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Saturday, 25 December 2010

Bitter sweet (Namkeen)

Someone please tell me where can I lay hands on the unabridged version of Gulzar's bittersweet Namkeen. I'll be eternally grateful...
Here is a story that engages you at the very onset. A burly truck driver moves into a hilly town. He is recruited for the construction of a bridge downtown. He is alone and needs accommodation. The owner of the eatery where he has his meals takes him to a run down house in a remote side of the town. He is disgusted with the shoddy arrangements there but cannot help but put up there. Reason, he slowly gets too accustomed with the members of the family who own the place. Thus starts a unique tale of love, sacrifice and human relations...

Gerulal is a man who is prone to moving from one part of the country to another, given his job. His is a constant journey. Little did he know that when he reluctantly agrees to move into Jugni's house, he would have difficulty moving out of here. He is displeased with how the room looks, is irritated with his landlady's garrulous nature, is offended with the lack of basic amenities in the establishment (no food, no running supply of water and most importantly no electricity). For company there comes a lizard, but that too Gerulal swats to death! This man is robust and strong, but admits that he is a bit uneasy in the company of women. And he is definitely not having fun in the house where four women live all alone. There is no man around to bond with. But soon, things change, once he sees Nimki, the eldest daughter of Jugni...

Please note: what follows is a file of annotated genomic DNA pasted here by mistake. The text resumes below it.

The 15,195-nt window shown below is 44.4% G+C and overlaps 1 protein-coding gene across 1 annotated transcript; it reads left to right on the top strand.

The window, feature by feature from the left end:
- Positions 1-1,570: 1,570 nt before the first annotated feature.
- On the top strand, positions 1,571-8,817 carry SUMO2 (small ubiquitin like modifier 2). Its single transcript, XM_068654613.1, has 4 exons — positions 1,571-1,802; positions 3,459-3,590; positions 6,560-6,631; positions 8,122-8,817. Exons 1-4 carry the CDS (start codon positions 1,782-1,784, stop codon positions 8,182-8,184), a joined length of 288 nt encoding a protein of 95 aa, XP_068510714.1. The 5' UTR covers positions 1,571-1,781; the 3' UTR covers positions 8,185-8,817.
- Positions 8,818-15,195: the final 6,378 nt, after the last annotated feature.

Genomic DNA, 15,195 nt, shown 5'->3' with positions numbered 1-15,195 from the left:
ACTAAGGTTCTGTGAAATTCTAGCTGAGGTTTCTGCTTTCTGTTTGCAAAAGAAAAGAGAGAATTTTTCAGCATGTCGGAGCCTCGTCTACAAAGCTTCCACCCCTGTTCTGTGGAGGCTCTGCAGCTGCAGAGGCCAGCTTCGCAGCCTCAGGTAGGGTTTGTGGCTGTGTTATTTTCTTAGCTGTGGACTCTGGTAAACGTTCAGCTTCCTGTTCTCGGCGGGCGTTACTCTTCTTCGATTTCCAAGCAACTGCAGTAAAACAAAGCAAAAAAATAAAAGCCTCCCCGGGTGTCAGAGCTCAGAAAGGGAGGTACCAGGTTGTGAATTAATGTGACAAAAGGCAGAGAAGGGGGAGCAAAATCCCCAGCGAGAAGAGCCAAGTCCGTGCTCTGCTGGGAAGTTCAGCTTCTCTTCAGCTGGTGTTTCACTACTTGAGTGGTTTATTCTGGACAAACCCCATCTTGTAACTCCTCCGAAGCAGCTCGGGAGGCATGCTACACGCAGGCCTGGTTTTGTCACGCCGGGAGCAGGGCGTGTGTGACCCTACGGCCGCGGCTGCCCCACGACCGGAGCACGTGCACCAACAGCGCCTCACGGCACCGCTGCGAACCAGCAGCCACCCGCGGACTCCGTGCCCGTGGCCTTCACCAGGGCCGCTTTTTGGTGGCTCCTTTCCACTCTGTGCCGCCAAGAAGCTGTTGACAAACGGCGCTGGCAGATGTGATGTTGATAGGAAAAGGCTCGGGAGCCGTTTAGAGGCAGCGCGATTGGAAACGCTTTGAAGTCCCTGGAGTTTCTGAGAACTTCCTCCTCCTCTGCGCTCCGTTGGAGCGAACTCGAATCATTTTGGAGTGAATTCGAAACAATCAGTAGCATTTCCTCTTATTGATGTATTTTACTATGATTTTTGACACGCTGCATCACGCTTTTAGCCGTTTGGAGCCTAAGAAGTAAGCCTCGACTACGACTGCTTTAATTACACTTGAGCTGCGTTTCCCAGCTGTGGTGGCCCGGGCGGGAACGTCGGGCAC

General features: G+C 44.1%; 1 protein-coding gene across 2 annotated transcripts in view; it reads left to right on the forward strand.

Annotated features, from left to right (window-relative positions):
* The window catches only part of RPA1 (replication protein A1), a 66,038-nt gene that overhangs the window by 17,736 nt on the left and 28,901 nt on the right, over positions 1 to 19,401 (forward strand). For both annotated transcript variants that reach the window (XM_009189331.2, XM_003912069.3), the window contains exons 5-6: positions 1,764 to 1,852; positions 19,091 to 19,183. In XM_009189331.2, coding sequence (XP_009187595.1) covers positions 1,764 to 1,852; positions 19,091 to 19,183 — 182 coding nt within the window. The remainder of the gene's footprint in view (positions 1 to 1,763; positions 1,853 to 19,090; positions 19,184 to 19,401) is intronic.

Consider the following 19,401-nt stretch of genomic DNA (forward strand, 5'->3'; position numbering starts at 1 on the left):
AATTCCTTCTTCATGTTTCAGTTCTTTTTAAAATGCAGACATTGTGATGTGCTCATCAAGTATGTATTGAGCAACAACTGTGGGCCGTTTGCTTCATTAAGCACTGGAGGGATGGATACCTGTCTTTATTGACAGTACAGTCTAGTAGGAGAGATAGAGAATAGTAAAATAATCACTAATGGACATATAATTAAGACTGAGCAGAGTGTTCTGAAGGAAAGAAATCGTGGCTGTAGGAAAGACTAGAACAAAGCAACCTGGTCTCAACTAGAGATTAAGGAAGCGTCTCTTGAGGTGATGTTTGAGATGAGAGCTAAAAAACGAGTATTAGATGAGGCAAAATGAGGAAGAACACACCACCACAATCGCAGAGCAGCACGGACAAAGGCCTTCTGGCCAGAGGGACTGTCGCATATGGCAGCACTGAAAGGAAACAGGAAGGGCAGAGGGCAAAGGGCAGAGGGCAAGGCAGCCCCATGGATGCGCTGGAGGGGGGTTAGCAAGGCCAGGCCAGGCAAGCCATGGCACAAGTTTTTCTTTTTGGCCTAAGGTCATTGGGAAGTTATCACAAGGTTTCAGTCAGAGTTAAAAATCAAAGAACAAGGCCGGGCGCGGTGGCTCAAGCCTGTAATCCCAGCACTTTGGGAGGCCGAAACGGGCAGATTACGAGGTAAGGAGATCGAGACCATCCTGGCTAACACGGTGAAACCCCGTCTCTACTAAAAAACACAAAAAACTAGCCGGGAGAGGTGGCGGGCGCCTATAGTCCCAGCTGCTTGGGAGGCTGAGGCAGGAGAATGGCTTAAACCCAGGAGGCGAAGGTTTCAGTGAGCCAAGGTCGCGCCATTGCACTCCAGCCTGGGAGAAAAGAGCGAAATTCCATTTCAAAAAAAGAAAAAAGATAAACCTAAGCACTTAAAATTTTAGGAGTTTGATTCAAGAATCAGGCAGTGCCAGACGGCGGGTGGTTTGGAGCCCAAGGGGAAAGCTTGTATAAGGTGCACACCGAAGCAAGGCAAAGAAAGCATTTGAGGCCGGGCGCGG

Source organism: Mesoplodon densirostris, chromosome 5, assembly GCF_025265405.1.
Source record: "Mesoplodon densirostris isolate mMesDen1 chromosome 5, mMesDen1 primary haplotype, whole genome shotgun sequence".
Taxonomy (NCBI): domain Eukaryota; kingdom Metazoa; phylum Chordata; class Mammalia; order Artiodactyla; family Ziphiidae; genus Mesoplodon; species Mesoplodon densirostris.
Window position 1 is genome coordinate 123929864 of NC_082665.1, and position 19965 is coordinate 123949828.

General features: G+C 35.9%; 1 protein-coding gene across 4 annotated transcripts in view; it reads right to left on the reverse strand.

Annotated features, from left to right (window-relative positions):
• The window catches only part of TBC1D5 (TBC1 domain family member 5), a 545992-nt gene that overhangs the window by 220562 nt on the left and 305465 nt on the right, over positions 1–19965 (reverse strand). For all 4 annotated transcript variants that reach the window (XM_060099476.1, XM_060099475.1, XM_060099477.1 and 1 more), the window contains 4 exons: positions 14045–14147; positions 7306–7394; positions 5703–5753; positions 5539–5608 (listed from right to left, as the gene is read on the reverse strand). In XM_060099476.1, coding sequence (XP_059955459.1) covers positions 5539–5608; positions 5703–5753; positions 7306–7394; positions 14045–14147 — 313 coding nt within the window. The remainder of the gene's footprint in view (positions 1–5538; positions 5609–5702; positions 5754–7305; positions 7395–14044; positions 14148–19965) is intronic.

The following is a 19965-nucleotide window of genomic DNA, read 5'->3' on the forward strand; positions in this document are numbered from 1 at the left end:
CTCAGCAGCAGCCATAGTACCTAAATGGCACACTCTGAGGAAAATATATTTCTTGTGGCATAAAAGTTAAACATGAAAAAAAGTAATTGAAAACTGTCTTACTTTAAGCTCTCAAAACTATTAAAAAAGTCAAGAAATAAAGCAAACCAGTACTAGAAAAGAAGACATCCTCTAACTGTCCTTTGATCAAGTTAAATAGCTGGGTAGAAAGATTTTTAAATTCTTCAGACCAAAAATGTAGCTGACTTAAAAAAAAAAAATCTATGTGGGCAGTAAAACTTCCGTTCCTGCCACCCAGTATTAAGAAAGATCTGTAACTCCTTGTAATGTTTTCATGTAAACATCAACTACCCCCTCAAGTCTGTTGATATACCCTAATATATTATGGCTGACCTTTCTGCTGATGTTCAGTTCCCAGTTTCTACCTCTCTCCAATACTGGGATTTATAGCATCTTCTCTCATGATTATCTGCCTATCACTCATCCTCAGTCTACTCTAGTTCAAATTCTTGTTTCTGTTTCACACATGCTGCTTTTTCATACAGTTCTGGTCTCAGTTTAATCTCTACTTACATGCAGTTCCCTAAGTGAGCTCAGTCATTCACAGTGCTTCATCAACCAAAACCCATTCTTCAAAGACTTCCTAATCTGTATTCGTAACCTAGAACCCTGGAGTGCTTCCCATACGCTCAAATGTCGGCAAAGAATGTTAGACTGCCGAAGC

A director with finesse, Gulzar slowly unleashes the beauties in Namkeen. He starts off showing the roughness in Gerulal (Sanjeev Kumar is superlative and restrained as usual). Then he invests time in depicting the irritable qualities of Jugni, a ripe old woman who forgets things, is nagging, is funny for her fauxpas and has a secret to hide. Waheeda Rehman is awesome as the old dame guarding her lot like a she-jackal. I love it when she adjusts her crooked glasses. The poverty depicted is so real and credible. But even in this poverty, Jugni's children are living honestly and with dignity. This is one aspect that Gerulal finds favour with.
The man who complains to Dhaniram about the accommodation, slowly realises that he is the only man in the house and hence has to take up certain responsibilities. He commits mistakes but realises his follies and asks for pardon immediately. His develops cordial relations with everyone in the house. He becomes a protective guardian to Chinki (Kiran Vairale), a compassionate friend to Mithu (Shabana is effortless in this role but a tad unexploited), and a caring son to Jugni. But his relation with Nimki (Sharmila in a very matured role) is the most unique. He loves this woman but also respects her duties towards her family. He never forces her to abandon her folks to go away for a more secure and happy existence. He knows she is special but his expression of love is so subtle. He never proposes her throughout. Only when it is time for him to leave that he tells her that he has always loved her. Though time is running out, he does not force her for anything... He promises that he will wait for her. What a beautiful moment in this stunning cinematic venture...